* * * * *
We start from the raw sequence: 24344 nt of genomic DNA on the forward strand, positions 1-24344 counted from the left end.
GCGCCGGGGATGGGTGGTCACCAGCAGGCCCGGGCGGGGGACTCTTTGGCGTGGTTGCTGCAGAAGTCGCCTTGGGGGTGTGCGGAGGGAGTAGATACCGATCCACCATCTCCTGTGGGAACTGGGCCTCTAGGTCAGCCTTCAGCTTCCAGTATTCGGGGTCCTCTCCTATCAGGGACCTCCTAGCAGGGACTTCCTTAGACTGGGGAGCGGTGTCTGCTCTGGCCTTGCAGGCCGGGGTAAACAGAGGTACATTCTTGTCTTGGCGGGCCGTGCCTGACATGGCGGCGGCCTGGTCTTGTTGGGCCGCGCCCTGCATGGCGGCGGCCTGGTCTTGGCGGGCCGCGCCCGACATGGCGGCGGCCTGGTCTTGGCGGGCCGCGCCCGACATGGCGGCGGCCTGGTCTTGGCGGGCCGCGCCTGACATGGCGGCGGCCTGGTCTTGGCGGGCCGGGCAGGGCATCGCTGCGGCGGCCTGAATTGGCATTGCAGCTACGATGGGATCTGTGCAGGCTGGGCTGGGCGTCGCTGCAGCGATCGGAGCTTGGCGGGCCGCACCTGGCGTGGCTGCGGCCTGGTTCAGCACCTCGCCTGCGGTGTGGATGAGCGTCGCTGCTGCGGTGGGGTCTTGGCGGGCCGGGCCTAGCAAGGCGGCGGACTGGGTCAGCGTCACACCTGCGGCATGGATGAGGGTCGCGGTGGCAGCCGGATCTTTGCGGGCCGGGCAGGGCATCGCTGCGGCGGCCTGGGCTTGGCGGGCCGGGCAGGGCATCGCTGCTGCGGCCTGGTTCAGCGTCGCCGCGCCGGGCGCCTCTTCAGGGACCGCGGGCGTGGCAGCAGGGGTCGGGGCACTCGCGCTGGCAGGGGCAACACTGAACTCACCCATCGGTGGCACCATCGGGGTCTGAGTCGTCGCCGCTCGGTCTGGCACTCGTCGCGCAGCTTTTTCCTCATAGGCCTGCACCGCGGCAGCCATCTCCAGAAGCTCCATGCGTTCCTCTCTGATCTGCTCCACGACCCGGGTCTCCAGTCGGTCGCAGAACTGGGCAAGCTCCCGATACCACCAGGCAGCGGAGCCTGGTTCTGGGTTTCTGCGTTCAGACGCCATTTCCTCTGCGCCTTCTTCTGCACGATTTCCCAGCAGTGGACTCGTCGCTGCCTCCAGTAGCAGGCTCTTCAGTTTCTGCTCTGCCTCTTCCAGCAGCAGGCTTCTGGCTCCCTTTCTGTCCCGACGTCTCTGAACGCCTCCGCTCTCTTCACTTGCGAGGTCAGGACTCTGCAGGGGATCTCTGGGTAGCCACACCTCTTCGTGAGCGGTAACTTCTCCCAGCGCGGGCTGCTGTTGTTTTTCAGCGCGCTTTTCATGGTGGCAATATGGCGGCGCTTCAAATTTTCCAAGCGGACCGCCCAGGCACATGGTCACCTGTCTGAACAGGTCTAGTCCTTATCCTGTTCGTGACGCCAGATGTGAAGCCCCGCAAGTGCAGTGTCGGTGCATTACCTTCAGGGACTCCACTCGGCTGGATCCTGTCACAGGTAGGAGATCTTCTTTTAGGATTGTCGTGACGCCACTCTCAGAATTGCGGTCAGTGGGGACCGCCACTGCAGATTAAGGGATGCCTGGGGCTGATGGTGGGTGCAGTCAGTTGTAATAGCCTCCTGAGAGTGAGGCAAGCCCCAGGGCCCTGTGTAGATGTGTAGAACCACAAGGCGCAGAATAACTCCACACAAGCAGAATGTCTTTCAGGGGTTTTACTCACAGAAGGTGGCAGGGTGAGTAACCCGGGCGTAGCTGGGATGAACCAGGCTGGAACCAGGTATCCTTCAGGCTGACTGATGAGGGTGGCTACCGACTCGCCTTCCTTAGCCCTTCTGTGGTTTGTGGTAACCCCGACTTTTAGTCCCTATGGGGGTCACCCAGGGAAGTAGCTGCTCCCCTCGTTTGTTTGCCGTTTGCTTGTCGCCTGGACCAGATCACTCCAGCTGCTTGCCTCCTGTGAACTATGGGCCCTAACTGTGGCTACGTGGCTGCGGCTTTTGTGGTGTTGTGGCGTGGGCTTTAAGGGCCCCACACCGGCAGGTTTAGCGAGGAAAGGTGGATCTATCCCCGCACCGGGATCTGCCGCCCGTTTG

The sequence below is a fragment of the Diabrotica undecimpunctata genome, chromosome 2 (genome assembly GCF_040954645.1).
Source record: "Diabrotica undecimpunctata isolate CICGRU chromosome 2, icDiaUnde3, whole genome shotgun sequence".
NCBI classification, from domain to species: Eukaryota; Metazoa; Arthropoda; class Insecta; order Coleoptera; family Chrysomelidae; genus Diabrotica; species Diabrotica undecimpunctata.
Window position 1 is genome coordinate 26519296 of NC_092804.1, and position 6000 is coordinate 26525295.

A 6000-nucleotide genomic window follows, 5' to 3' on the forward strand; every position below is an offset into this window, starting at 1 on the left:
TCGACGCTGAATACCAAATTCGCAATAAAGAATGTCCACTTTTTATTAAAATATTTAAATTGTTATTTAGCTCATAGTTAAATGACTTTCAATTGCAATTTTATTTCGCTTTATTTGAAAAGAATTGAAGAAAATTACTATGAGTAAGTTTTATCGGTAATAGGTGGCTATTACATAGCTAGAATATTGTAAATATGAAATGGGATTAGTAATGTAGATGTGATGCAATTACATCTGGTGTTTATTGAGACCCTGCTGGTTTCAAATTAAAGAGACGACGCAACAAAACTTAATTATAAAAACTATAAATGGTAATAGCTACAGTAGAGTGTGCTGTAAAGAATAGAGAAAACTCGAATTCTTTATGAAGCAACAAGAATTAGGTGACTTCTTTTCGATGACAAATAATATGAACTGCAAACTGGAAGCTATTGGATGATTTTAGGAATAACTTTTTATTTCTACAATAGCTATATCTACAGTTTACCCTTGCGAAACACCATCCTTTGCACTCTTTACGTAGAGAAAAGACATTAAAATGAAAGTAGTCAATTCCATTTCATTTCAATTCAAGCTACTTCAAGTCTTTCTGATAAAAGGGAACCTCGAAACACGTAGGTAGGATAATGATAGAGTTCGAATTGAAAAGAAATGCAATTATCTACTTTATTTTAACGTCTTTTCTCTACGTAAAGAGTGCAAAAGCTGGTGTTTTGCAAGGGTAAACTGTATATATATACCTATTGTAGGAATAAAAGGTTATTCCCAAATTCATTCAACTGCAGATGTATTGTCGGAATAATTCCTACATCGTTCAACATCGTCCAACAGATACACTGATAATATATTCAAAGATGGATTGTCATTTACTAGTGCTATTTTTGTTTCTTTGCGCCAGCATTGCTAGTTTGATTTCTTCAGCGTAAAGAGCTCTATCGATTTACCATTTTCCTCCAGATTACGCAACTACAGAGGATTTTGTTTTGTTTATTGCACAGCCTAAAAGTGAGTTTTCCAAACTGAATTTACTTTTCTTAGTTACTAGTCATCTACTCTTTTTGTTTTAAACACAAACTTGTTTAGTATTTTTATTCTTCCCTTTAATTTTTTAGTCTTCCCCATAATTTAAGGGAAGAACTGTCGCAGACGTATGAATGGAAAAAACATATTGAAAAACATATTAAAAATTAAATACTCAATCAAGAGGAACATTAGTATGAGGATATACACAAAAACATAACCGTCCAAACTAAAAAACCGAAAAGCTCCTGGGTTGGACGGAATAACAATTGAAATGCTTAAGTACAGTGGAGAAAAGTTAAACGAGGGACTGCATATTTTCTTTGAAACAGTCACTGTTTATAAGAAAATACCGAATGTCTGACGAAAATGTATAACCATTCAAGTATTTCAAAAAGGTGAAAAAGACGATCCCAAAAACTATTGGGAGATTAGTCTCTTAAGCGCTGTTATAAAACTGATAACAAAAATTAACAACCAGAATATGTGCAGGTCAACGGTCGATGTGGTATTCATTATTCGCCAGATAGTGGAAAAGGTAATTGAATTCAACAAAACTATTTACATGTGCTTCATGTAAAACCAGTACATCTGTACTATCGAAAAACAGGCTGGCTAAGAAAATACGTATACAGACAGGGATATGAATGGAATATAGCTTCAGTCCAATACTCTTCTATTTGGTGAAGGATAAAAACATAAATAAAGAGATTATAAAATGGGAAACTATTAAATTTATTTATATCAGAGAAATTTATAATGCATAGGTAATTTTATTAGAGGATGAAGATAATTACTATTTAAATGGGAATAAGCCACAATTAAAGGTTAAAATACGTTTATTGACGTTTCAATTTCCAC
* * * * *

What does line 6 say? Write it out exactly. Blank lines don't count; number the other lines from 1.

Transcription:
Window position 1 is genome coordinate 26519296 of NC_092804.1, and position 6000 is coordinate 26525295.